Friday, October 1, 2021

Hungary: 1938 Revival Fires

by Cindy K. Stewart

In August and September, we learned about the spiritual awakening which spread across Eastern Europe prior to WWII. If you missed those posts and would like to read them, here are the links:

A Pre-WWII Great Awakening in Europe

A Message of Hope in a Time of Need - Eastern Europe, 1937-1939

Courtesy of Professor John L. Heineman, Boston College

Today the story moves to . . .


After witnessing the changes taking place in the churches of Czechoslovakia, the chief physician for the Hungarian Railway, Dr. Alexander de Csia, invited Evangelist James Stewart to hold evangelistic meetings on behalf of the Evangelical Alliance of Hungary. Dr. Csia was burdened to see God work in his country, refusing to accept the attitude of many that revival in Hungary was impossible.

Hungary, Spring of 1939 

Stewart enlisted Christians to pray “around the clock,” and the participants each dedicated one hour a day for prayer. The first meetings were held in a small Methodist Hall in Budapest, but after two days the services moved to the larger building of the German Baptist Church. After two or three more days, the crowds overflowed this location. During the second week, the meetings moved to the big Reformed Church, seating 2000 people. Soon the overflow crowd had to stand in the center aisle during the entire service.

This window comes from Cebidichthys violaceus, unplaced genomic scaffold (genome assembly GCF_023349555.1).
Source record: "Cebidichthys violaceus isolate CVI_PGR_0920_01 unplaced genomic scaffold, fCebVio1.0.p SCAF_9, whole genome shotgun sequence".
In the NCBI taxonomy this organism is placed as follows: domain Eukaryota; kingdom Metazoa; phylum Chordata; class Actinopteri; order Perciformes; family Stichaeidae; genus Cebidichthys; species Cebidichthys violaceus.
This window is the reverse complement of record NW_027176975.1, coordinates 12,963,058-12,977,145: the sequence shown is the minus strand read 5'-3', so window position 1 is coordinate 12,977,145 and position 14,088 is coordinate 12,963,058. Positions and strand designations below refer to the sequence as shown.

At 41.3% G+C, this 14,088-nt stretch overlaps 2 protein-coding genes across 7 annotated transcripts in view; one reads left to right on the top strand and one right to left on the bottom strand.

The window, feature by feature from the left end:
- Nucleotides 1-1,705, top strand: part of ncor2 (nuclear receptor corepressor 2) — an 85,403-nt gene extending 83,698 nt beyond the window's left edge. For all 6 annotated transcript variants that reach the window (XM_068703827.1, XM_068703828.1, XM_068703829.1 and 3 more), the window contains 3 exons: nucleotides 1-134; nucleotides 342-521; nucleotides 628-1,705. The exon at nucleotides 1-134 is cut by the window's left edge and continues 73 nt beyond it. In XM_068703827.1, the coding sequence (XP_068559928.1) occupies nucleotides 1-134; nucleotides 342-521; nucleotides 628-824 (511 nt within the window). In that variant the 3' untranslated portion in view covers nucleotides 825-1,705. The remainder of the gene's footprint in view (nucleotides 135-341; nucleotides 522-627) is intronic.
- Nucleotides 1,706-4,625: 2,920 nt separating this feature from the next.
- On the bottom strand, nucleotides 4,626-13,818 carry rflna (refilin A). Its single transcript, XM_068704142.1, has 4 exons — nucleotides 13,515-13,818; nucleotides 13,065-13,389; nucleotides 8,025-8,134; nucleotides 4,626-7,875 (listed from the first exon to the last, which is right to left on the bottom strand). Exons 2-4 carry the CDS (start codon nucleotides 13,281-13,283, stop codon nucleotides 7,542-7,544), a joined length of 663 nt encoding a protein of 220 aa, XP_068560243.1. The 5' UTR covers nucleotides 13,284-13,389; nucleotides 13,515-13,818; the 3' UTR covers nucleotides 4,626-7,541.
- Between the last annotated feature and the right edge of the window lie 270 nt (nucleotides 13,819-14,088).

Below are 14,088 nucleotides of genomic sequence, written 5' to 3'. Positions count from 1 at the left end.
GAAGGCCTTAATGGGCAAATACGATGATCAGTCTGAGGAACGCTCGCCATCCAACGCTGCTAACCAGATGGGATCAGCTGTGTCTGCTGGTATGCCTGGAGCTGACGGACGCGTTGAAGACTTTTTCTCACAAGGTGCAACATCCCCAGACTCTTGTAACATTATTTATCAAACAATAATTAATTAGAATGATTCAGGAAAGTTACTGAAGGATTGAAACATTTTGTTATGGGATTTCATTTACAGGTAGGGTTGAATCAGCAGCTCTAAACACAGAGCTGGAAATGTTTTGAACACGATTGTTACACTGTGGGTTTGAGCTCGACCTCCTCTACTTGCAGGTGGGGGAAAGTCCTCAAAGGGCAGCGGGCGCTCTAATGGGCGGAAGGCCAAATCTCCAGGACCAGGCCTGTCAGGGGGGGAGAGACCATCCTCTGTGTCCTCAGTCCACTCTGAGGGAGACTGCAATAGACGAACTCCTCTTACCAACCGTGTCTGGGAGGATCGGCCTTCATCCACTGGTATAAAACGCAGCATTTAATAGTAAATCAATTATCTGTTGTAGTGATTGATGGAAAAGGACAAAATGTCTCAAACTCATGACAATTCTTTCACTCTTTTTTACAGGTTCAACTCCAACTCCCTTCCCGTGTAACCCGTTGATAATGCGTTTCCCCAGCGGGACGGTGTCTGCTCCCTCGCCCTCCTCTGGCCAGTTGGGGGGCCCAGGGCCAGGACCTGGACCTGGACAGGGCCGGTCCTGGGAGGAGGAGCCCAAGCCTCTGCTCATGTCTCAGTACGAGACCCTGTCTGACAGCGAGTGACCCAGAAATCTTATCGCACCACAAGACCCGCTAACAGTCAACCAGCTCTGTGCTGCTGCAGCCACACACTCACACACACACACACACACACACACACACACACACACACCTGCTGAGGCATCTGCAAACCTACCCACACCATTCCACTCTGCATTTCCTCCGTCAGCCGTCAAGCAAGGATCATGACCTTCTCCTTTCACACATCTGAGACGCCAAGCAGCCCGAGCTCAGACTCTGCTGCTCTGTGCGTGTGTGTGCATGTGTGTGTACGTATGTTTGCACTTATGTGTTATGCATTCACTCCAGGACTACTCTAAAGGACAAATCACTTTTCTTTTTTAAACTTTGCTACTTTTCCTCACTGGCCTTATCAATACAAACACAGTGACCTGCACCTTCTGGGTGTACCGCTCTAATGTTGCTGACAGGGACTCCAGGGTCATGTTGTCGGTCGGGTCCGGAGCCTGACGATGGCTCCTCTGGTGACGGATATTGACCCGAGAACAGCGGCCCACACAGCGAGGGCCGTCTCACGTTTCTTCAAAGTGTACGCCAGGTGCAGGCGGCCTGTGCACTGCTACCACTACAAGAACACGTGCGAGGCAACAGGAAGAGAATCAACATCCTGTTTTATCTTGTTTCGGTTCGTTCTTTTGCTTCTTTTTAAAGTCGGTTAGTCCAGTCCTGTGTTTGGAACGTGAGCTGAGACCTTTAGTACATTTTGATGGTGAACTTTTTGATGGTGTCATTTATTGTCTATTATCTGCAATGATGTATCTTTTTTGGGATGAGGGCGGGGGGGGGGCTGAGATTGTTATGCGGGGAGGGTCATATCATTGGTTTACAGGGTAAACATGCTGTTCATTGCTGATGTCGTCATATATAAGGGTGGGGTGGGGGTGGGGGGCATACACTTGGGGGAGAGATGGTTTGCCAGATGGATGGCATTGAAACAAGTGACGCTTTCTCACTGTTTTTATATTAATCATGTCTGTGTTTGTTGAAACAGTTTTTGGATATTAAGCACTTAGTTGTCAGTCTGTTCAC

Budapest, 1930's. Courtesy of Velo - Touring

Just like he had done in other Eastern European countries, Stewart had scripture choruses and gospel songs translated and printed in booklets so everyone attending the meetings would have a copy. He introduced "Into My Heart," "Jesus Never Fails," "Yes, I know," "Wounded for Me" and other songs. It wasn’t unusual to hear these tunes hummed in shops and whistled by delivery boys riding their bicycles down the street.

James Stewart shared the message of John 3:16 and invited those who wanted to give their hearts to Christ to leave their seats immediately and go to the front. Hundreds of people surged forward, making their way through the overflow crowd in the aisles.